Unions continue to stoke Massmart takeover dispute

23 December 2011

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30 December 2011 | Adam Leach

The Congress of South African Trade Unions (COSATU) has continued its campaign against retailer Wal-Mart in its end of year message.

The trade union federation is fighting with the US supermarket chain over its takeover of the South African retailer Massmart. Despite Wal-Mart’s commitment in June to set up an R100 million (US$14.5 million) fund to source local products when the takeover went through, COSATU said it was unhappy, calling the retailers offering “vague” and “minimal”.

In his end of year address Zwelinzima Vavi, general secretary of COSATU, praised the launch of local procurement legislation and reiterated COSATU’s commitment to fighting corruption in the country, but paid special attention to the takeover dispute.

“We remain adamantly opposed to the invasion into Africa of the world’s biggest company, which has a terrible industrial relations record. Its entry into other countries has led to massive job losses, as it compels all retailers to adopt its own cut-throat tactics in order to compete and survive.”

Wal-Mart strongly denied the accusations in a statement to SM. “Throughout the Massmart acquisition process, Walmart has continually emphasised that we will recognise, honour and respect current union relationships and we remain steadfast to that commitment: we have always believed that the unions as very important stakeholders. This isn’t at all about job losses at Massmart...it is simply not being contemplated. Since the conclusion of the acquisition, plans have been underway to create 15,000 new jobs in the next five years at Massmart alone.”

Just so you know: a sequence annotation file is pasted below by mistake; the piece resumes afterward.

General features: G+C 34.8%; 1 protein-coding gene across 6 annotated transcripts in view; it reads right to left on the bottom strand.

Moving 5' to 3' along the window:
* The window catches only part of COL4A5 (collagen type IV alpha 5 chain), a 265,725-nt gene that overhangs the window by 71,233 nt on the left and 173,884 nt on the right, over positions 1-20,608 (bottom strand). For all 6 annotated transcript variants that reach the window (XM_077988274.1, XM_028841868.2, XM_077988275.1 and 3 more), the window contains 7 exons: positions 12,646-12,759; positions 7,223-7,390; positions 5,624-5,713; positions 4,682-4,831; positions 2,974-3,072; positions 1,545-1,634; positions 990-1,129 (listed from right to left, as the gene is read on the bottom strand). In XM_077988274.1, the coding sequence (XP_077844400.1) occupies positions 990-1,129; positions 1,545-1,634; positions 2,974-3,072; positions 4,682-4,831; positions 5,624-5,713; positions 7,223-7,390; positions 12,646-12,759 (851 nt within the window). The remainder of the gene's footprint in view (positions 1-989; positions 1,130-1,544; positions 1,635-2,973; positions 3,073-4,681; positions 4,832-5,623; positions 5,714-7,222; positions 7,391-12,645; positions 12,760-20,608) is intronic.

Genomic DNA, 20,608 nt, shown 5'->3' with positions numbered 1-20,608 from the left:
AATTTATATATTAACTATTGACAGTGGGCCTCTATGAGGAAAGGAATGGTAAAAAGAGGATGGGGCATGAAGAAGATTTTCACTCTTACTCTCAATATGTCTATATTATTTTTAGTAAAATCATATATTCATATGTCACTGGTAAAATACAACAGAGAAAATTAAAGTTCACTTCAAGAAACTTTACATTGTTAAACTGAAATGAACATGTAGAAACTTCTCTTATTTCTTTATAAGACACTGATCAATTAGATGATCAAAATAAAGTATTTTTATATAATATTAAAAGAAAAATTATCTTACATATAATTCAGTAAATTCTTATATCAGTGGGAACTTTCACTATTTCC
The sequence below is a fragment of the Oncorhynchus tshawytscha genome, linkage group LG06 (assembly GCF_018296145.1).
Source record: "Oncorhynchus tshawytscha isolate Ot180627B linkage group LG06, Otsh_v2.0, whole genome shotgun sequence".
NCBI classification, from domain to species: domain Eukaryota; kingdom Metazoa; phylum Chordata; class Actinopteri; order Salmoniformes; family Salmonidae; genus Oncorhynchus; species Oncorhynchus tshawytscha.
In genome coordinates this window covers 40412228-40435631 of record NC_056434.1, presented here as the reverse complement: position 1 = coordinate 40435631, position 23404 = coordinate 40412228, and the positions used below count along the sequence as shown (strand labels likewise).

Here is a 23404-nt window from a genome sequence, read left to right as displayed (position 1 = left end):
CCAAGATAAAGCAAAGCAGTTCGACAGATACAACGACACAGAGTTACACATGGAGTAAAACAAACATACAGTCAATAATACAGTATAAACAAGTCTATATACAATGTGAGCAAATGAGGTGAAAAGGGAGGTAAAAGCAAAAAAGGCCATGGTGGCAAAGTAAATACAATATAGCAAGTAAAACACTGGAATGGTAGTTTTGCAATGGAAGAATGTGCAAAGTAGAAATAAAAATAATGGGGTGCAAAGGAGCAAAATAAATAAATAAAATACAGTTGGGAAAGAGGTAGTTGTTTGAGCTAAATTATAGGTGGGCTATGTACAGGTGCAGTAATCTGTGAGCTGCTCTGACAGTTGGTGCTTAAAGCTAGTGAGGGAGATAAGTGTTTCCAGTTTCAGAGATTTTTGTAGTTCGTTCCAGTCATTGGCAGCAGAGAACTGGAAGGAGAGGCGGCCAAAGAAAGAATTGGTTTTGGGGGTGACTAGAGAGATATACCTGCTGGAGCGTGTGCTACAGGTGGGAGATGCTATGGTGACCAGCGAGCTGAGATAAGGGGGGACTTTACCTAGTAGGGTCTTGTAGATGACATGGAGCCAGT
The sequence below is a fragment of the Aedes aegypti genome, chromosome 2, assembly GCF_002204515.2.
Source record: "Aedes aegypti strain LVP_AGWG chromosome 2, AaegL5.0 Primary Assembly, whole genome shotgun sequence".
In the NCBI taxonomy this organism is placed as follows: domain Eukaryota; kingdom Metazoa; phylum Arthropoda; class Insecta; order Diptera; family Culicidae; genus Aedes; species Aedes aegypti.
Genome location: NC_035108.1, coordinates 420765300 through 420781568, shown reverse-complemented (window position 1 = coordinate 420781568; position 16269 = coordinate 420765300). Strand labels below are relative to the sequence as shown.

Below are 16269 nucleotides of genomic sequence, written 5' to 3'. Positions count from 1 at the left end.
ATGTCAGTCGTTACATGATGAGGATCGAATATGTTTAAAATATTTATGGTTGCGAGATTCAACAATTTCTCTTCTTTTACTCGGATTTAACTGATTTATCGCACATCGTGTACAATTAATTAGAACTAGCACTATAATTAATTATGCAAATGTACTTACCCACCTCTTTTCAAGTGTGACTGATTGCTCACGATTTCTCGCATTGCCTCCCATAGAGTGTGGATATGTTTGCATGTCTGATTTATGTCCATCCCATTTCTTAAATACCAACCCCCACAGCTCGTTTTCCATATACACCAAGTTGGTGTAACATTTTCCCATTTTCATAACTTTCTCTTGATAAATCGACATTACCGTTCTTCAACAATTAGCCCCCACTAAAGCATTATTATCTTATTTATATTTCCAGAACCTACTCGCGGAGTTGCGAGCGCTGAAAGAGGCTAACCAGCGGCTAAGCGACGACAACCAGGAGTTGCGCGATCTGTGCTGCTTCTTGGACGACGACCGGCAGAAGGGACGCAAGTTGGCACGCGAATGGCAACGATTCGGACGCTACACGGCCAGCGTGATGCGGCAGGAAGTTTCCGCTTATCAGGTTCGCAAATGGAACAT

It added: “Our acquisition history shows that we respect and honor pre-existing union relationships and contracts; and we actively implement work environments with our founding principle of ‘respect for the individual’.”

Vavi went onto to highlight the importance of the Local Procurement Accord, which aims to create an extra five million jobs by 2020 through ensuring contracts go to local businesses. But claimed the merger between the retail firms would mean cheap imports, factory closures and damage to domestic manufacturing.

Wal-Mart said its policy is to purchase locally “wherever possible and feasible in South Africa”, and that by 2016 the company expects to source R60 billion (US$7.3 billion) of primarily agricultural products from the country for its global supply chain.

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